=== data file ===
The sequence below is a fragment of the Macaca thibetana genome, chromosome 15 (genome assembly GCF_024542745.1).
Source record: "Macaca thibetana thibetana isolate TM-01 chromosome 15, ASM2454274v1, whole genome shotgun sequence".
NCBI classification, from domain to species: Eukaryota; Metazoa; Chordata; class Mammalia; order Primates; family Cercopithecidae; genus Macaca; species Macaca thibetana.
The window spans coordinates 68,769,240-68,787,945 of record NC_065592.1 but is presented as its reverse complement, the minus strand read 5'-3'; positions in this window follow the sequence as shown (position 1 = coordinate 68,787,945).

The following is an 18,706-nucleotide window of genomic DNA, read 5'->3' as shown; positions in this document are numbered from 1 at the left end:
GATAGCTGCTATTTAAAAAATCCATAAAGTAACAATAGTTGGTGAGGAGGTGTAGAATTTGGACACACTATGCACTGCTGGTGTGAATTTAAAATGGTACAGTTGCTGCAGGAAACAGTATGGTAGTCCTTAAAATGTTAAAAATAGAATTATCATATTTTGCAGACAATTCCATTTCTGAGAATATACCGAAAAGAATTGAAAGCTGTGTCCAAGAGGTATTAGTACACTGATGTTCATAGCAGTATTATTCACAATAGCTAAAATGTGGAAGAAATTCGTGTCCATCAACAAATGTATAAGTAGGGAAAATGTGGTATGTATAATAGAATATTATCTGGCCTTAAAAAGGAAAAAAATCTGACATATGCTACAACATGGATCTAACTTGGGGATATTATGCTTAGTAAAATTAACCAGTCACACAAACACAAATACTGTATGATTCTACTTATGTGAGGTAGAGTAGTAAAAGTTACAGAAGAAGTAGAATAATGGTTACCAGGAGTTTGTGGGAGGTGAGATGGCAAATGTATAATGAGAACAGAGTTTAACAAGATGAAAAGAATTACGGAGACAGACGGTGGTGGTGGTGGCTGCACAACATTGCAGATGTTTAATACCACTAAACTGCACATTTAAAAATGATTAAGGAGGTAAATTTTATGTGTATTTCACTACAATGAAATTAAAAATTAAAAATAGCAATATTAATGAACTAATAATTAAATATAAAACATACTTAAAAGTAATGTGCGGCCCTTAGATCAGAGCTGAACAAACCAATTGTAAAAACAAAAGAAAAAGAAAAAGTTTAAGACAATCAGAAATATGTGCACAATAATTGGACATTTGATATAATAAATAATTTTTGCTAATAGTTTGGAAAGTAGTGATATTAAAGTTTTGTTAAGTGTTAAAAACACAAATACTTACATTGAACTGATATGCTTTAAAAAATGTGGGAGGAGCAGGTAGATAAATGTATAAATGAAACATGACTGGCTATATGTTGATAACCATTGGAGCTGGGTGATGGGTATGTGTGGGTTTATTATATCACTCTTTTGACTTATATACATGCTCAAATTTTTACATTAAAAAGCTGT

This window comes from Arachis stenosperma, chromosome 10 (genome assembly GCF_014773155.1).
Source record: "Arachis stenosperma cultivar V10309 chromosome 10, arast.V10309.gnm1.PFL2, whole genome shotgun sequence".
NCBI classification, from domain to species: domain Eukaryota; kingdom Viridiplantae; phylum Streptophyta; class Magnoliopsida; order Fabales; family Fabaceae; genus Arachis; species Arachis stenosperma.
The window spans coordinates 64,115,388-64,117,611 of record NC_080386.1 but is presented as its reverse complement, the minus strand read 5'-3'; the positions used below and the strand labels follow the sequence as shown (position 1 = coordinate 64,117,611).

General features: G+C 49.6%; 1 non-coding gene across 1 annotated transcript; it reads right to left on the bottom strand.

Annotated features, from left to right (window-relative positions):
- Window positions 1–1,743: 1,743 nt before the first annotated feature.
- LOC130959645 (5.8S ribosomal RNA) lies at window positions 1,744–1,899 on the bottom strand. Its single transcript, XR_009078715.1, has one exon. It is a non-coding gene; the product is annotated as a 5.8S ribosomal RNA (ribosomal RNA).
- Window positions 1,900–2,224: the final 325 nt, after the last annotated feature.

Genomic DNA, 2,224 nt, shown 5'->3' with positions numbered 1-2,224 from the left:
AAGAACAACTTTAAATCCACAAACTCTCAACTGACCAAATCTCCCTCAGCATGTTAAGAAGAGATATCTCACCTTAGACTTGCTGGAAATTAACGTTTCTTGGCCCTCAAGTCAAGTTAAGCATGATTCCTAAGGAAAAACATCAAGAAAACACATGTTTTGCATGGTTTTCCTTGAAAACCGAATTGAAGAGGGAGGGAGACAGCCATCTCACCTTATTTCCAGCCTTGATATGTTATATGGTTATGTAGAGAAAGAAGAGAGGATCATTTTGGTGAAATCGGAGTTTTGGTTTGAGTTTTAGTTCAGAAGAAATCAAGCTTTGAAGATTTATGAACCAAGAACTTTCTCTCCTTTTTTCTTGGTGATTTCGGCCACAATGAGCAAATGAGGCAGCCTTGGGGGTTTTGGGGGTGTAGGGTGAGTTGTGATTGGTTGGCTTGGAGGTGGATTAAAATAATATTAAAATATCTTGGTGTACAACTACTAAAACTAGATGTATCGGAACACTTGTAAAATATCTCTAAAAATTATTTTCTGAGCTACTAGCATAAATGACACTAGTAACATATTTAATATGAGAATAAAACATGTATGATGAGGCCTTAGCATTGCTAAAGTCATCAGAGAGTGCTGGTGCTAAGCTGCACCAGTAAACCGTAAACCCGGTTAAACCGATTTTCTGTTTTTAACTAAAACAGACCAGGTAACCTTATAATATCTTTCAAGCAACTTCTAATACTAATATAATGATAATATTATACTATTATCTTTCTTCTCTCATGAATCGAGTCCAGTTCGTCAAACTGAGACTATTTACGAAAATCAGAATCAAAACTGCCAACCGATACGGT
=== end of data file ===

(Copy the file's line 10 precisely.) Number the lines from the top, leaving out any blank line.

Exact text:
The window spans coordinates 64,115,388-64,117,611 of record NC_080386.1 but is presented as its reverse complement, the minus strand read 5'-3'; the positions used below and the strand labels follow the sequence as shown (position 1 = coordinate 64,117,611).